Support for LAist comes from
We Explain L.A.
Stay Connected

Share This


The LAist Interview: Kristine McKenna

Stories like these are only possible with your help!
Your donation today keeps LAist independent, ready to meet the needs of our city, and paywall free. Thank you for your partnership, we can't do this without you.

Veteran journalist and cultural chronicler Kristine McKenna has profiled, documented, and interpreted much of what and who has impacted Los Angeles over the past several decades. Her work has appeared in numerous newspapers and publications including the Los Angeles Times, LA Weekly, and the erstwhile great Wet magazine. The subjects of McKenna’s tête-à-têtes reads like a virtual who’s who of influential thinkers, artists, writers, musicians, and personalities of our times. Many of these interviews have been collected into two volumes: Book of Changes and Talk to Her. She is currently curating an exhibition about and writing a biography of the artist Wallace Berman.

Age and Occupation:

51, writer/curator/filmmaker

Support for LAist comes from

How long have you lived in Los Angeles, and which neighborhood do you live in?

29 years, I live in Santa Monica.

In what ways has Los Angeles most significantly changed since you’ve lived here?

It’s gotten hugely crowded and the traffic has become completely hellish.

How for the better, and how for worse? I don’t see any improvements. I don’t see things like The Grove, and the Theme-Parkization of this city – and the entire country—as an improvement. The city’s lost a lot of its character now that there’s a Starbucks/Noah’s Bagels/Jamba Juice on every corner. I hate that stuff! I also object to the various forms of harassment the homeless population is now subjected to. The city’s become a little less tolerant and eccentric, and I find that unfortunate.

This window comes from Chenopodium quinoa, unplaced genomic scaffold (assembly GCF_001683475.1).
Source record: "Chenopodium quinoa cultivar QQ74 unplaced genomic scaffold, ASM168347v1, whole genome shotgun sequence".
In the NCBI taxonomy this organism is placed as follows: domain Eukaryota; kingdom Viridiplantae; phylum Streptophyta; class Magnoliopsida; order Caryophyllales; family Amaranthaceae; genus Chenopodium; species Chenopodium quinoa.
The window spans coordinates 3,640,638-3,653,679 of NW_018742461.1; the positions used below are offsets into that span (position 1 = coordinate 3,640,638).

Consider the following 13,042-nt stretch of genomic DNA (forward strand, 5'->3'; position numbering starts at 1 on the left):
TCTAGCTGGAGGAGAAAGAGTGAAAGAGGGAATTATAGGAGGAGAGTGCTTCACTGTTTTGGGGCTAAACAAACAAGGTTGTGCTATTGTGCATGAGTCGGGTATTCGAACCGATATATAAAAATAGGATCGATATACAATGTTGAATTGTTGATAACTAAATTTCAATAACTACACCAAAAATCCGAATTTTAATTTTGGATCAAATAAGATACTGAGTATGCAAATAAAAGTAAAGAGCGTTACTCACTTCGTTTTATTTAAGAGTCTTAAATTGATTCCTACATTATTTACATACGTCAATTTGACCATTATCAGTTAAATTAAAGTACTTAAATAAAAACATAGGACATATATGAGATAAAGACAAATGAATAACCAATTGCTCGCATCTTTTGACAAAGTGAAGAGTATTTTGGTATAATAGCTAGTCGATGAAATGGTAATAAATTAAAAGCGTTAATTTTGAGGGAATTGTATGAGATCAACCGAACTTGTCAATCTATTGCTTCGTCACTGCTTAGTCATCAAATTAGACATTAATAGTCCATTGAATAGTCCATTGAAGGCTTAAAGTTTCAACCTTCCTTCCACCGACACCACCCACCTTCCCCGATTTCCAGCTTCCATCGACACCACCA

Support for LAist comes from

Do you feel deeply nostalgic for any artistic and cultural movements in Los Angeles you’ve written about, (e.g. punk scene)? Or do you feel OK with some having evolved into something else, and some having run their course?

Yes, I feel nostalgic about the early punk scene. It was incredibly fun to be a part of that and I feel privileged that I was. Questions like this are confusing because they have to do with age: I assume that all people in their 20s and 30s are turned on by some crazy new thing happening in the streets, as I was. When I look at the streets now they seem dull and deracinated, but I may just be too old to see what’s hip!

What are the key components of your interview preparation process?

To read everything available on the person, then put all that aside and ask myself: what would I really like to ask this person, and what questions am I personally struggling with right now? Those are the things I ask about.